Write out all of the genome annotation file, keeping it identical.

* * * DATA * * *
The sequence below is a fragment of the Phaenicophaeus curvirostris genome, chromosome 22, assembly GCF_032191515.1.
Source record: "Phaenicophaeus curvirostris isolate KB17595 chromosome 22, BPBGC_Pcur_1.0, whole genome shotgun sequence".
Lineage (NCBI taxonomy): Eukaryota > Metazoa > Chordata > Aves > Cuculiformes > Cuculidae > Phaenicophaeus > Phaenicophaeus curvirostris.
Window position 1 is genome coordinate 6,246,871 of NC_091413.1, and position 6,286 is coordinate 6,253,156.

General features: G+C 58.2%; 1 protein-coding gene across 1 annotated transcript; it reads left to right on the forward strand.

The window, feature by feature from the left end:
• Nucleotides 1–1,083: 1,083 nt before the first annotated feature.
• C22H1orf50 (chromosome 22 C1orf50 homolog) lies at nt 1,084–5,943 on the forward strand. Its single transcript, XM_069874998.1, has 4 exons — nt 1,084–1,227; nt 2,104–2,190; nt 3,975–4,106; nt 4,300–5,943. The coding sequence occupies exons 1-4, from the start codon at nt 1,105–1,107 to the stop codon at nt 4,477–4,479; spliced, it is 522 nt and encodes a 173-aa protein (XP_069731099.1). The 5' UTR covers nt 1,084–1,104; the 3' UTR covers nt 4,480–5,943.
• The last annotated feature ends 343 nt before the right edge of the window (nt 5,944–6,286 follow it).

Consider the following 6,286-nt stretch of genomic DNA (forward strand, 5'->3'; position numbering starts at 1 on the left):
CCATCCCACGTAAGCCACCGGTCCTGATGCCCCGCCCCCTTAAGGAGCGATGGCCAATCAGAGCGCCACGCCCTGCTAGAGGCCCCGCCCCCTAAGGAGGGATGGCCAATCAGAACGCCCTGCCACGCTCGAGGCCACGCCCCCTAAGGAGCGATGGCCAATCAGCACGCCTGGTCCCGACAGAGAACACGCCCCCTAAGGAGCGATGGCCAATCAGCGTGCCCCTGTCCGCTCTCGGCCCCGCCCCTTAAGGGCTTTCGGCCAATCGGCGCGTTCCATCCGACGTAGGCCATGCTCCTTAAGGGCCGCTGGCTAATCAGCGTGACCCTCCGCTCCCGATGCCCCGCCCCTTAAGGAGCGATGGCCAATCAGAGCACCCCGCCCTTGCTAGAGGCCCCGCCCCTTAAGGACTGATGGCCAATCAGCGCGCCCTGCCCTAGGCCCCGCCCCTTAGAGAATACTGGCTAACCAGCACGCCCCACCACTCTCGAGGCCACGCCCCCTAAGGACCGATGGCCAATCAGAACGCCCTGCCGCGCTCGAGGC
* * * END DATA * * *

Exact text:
The sequence below is a fragment of the Phaenicophaeus curvirostris genome, chromosome 22, assembly GCF_032191515.1.
Source record: "Phaenicophaeus curvirostris isolate KB17595 chromosome 22, BPBGC_Pcur_1.0, whole genome shotgun sequence".
Lineage (NCBI taxonomy): Eukaryota > Metazoa > Chordata > Aves > Cuculiformes > Cuculidae > Phaenicophaeus > Phaenicophaeus curvirostris.
Window position 1 is genome coordinate 6,246,871 of NC_091413.1, and position 6,286 is coordinate 6,253,156.

General features: G+C 58.2%; 1 protein-coding gene across 1 annotated transcript; it reads left to right on the forward strand.

The window, feature by feature from the left end:
• Nucleotides 1–1,083: 1,083 nt before the first annotated feature.
• C22H1orf50 (chromosome 22 C1orf50 homolog) lies at nt 1,084–5,943 on the forward strand. Its single transcript, XM_069874998.1, has 4 exons — nt 1,084–1,227; nt 2,104–2,190; nt 3,975–4,106; nt 4,300–5,943. The coding sequence occupies exons 1-4, from the start codon at nt 1,105–1,107 to the stop codon at nt 4,477–4,479; spliced, it is 522 nt and encodes a 173-aa protein (XP_069731099.1). The 5' UTR covers nt 1,084–1,104; the 3' UTR covers nt 4,480–5,943.
• The last annotated feature ends 343 nt before the right edge of the window (nt 5,944–6,286 follow it).

Consider the following 6,286-nt stretch of genomic DNA (forward strand, 5'->3'; position numbering starts at 1 on the left):
CCATCCCACGTAAGCCACCGGTCCTGATGCCCCGCCCCCTTAAGGAGCGATGGCCAATCAGAGCGCCACGCCCTGCTAGAGGCCCCGCCCCCTAAGGAGGGATGGCCAATCAGAACGCCCTGCCACGCTCGAGGCCACGCCCCCTAAGGAGCGATGGCCAATCAGCACGCCTGGTCCCGACAGAGAACACGCCCCCTAAGGAGCGATGGCCAATCAGCGTGCCCCTGTCCGCTCTCGGCCCCGCCCCTTAAGGGCTTTCGGCCAATCGGCGCGTTCCATCCGACGTAGGCCATGCTCCTTAAGGGCCGCTGGCTAATCAGCGTGACCCTCCGCTCCCGATGCCCCGCCCCTTAAGGAGCGATGGCCAATCAGAGCACCCCGCCCTTGCTAGAGGCCCCGCCCCTTAAGGACTGATGGCCAATCAGCGCGCCCTGCCCTAGGCCCCGCCCCTTAGAGAATACTGGCTAACCAGCACGCCCCACCACTCTCGAGGCCACGCCCCCTAAGGACCGATGGCCAATCAGAACGCCCTGCCGCGCTCGAGGC